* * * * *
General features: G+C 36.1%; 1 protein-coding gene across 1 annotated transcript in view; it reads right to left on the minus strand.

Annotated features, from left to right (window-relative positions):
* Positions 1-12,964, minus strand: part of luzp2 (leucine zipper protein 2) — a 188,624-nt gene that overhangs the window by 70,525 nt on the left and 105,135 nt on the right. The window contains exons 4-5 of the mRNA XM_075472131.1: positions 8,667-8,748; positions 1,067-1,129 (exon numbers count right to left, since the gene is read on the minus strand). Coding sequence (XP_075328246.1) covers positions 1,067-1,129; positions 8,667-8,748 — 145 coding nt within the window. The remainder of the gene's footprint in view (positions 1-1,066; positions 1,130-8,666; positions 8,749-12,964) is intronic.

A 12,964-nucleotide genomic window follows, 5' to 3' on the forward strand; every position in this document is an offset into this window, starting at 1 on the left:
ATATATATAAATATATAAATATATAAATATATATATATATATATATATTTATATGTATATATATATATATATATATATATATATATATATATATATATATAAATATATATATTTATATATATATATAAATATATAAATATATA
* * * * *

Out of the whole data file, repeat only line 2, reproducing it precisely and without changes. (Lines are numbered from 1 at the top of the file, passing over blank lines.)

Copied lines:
Annotated features, from left to right (window-relative positions):